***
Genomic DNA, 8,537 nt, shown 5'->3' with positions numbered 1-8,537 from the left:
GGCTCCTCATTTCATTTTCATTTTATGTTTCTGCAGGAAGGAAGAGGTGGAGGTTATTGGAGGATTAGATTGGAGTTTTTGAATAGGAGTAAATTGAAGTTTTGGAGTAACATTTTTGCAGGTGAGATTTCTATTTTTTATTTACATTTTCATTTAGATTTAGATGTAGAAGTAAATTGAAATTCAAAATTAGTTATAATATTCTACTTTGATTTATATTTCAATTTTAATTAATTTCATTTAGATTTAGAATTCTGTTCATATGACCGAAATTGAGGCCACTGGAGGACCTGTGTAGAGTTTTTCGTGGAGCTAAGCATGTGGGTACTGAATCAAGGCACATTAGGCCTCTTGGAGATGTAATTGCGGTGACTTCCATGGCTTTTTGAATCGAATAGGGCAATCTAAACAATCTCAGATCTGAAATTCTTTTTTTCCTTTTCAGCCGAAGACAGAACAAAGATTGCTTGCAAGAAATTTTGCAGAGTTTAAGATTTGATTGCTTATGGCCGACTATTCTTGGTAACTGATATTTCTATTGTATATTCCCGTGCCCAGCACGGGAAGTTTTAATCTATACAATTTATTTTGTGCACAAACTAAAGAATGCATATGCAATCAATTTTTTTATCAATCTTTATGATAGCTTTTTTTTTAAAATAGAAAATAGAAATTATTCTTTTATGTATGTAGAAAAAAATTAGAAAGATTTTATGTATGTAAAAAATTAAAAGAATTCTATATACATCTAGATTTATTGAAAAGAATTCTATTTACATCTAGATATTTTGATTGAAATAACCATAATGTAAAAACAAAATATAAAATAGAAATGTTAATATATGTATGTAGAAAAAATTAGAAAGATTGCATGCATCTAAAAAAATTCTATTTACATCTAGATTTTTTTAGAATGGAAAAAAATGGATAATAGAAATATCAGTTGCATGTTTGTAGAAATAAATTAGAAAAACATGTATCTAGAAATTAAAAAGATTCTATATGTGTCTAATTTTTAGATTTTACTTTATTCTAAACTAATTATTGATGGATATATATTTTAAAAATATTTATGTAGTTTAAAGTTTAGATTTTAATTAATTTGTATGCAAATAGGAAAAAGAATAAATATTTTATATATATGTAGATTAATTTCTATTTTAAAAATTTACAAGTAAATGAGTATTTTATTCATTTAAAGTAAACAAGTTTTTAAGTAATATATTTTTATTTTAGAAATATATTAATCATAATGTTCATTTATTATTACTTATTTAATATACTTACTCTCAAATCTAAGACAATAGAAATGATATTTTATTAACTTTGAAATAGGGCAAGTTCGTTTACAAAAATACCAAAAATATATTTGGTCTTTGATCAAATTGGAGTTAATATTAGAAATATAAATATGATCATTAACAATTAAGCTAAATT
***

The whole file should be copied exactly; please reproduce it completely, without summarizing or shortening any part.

Genomic DNA, 8,537 nt, shown 5'->3' with positions numbered 1-8,537 from the left:
GGCTCCTCATTTCATTTTCATTTTATGTTTCTGCAGGAAGGAAGAGGTGGAGGTTATTGGAGGATTAGATTGGAGTTTTTGAATAGGAGTAAATTGAAGTTTTGGAGTAACATTTTTGCAGGTGAGATTTCTATTTTTTATTTACATTTTCATTTAGATTTAGATGTAGAAGTAAATTGAAATTCAAAATTAGTTATAATATTCTACTTTGATTTATATTTCAATTTTAATTAATTTCATTTAGATTTAGAATTCTGTTCATATGACCGAAATTGAGGCCACTGGAGGACCTGTGTAGAGTTTTTCGTGGAGCTAAGCATGTGGGTACTGAATCAAGGCACATTAGGCCTCTTGGAGATGTAATTGCGGTGACTTCCATGGCTTTTTGAATCGAATAGGGCAATCTAAACAATCTCAGATCTGAAATTCTTTTTTTCCTTTTCAGCCGAAGACAGAACAAAGATTGCTTGCAAGAAATTTTGCAGAGTTTAAGATTTGATTGCTTATGGCCGACTATTCTTGGTAACTGATATTTCTATTGTATATTCCCGTGCCCAGCACGGGAAGTTTTAATCTATACAATTTATTTTGTGCACAAACTAAAGAATGCATATGCAATCAATTTTTTTATCAATCTTTATGATAGCTTTTTTTTTAAAATAGAAAATAGAAATTATTCTTTTATGTATGTAGAAAAAAATTAGAAAGATTTTATGTATGTAAAAAATTAAAAGAATTCTATATACATCTAGATTTATTGAAAAGAATTCTATTTACATCTAGATATTTTGATTGAAATAACCATAATGTAAAAACAAAATATAAAATAGAAATGTTAATATATGTATGTAGAAAAAATTAGAAAGATTGCATGCATCTAAAAAAATTCTATTTACATCTAGATTTTTTTAGAATGGAAAAAAATGGATAATAGAAATATCAGTTGCATGTTTGTAGAAATAAATTAGAAAAACATGTATCTAGAAATTAAAAAGATTCTATATGTGTCTAATTTTTAGATTTTACTTTATTCTAAACTAATTATTGATGGATATATATTTTAAAAATATTTATGTAGTTTAAAGTTTAGATTTTAATTAATTTGTATGCAAATAGGAAAAAGAATAAATATTTTATATATATGTAGATTAATTTCTATTTTAAAAATTTACAAGTAAATGAGTATTTTATTCATTTAAAGTAAACAAGTTTTTAAGTAATATATTTTTATTTTAGAAATATATTAATCATAATGTTCATTTATTATTACTTATTTAATATACTTACTCTCAAATCTAAGACAATAGAAATGATATTTTATTAACTTTGAAATAGGGCAAGTTCGTTTACAAAAATACCAAAAATATATTTGGTCTTTGATCAAATTGGAGTTAATATTAGAAATATAAATATGATCATTAACAATTAAGCTAAATT